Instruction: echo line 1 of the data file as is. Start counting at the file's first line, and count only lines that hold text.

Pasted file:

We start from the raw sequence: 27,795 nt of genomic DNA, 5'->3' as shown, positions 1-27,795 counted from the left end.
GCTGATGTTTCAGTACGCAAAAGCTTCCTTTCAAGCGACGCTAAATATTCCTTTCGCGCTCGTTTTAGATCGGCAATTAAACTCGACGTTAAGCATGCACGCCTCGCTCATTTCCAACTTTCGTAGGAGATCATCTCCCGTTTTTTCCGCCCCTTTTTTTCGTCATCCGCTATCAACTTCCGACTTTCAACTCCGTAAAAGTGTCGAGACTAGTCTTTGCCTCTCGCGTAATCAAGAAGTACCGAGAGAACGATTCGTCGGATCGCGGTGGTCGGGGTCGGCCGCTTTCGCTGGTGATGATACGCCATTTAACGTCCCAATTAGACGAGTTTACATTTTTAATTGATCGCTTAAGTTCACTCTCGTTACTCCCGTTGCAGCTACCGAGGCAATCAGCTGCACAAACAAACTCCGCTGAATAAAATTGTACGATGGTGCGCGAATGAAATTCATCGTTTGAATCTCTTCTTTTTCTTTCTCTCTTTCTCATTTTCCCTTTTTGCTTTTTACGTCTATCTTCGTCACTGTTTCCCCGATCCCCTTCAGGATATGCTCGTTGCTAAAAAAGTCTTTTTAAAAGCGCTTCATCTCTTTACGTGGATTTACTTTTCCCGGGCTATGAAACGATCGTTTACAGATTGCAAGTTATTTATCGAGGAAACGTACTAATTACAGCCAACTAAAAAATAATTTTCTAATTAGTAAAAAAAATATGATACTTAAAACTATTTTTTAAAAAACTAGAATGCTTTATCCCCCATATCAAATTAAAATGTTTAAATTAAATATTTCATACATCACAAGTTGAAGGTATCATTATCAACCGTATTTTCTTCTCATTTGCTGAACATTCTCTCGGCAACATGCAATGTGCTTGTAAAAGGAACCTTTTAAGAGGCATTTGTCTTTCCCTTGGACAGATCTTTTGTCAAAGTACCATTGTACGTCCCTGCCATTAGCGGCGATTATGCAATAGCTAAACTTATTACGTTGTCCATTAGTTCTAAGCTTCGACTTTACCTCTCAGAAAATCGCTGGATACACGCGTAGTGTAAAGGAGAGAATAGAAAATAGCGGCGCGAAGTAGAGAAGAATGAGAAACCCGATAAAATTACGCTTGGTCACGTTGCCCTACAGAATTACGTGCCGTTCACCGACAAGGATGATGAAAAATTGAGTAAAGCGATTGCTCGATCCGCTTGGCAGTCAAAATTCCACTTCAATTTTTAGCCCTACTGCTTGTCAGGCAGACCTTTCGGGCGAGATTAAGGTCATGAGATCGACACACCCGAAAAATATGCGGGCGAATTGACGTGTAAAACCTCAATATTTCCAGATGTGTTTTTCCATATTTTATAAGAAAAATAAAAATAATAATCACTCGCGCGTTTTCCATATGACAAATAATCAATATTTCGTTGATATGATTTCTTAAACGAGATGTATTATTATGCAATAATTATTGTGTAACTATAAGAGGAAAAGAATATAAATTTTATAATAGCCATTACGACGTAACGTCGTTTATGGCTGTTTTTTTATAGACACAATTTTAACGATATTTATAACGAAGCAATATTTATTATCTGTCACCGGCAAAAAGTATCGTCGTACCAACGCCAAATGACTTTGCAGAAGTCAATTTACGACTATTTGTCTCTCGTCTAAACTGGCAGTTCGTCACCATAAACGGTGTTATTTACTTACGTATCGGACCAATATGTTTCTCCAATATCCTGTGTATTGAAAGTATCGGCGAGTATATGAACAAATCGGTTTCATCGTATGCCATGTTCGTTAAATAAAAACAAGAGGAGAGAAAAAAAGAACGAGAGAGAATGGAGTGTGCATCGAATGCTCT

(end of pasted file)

We start from the raw sequence: 27,795 nt of genomic DNA, 5'->3' as shown, positions 1-27,795 counted from the left end.